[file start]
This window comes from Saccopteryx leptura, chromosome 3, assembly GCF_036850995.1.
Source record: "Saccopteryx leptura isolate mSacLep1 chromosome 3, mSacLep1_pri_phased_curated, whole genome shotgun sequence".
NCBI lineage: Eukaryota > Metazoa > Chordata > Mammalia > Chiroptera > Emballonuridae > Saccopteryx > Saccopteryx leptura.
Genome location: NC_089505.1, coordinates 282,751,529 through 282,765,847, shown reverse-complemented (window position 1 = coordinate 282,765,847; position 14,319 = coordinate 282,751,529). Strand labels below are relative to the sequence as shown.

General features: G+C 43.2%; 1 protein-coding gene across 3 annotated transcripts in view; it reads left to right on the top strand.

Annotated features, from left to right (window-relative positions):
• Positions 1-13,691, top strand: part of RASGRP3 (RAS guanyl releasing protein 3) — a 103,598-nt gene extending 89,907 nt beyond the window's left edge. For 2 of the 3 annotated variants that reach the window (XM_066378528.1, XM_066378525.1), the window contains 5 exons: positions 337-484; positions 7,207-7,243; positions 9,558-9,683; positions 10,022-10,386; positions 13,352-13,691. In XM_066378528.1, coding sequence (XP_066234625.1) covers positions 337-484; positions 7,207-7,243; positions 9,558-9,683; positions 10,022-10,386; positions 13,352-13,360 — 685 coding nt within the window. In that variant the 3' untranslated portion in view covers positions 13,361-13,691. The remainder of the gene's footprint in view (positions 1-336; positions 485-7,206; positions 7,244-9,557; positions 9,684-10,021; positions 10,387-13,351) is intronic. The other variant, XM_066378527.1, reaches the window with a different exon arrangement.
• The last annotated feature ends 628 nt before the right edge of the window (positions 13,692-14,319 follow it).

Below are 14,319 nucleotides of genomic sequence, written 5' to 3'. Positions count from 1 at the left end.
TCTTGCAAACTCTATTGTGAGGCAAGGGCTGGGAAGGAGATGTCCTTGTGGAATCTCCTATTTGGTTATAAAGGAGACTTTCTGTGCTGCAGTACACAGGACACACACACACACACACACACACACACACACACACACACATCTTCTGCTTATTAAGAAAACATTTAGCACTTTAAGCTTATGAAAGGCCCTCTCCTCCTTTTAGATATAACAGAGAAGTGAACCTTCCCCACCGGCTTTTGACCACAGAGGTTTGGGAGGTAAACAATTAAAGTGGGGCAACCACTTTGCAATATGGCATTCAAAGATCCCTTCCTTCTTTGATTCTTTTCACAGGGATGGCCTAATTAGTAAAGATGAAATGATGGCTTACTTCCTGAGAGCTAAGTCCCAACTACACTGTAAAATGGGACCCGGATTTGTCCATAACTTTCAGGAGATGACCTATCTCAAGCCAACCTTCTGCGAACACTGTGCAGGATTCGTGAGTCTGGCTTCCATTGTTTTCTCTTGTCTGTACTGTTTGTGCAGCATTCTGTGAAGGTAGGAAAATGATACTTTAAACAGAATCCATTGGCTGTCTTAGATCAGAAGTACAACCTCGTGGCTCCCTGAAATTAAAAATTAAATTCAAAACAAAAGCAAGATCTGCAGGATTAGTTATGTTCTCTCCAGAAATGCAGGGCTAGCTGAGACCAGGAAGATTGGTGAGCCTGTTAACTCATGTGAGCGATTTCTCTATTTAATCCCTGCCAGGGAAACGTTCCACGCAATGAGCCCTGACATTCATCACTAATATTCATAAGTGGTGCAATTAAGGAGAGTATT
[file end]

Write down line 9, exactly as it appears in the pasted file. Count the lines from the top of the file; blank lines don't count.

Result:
Below are 14,319 nucleotides of genomic sequence, written 5' to 3'. Positions count from 1 at the left end.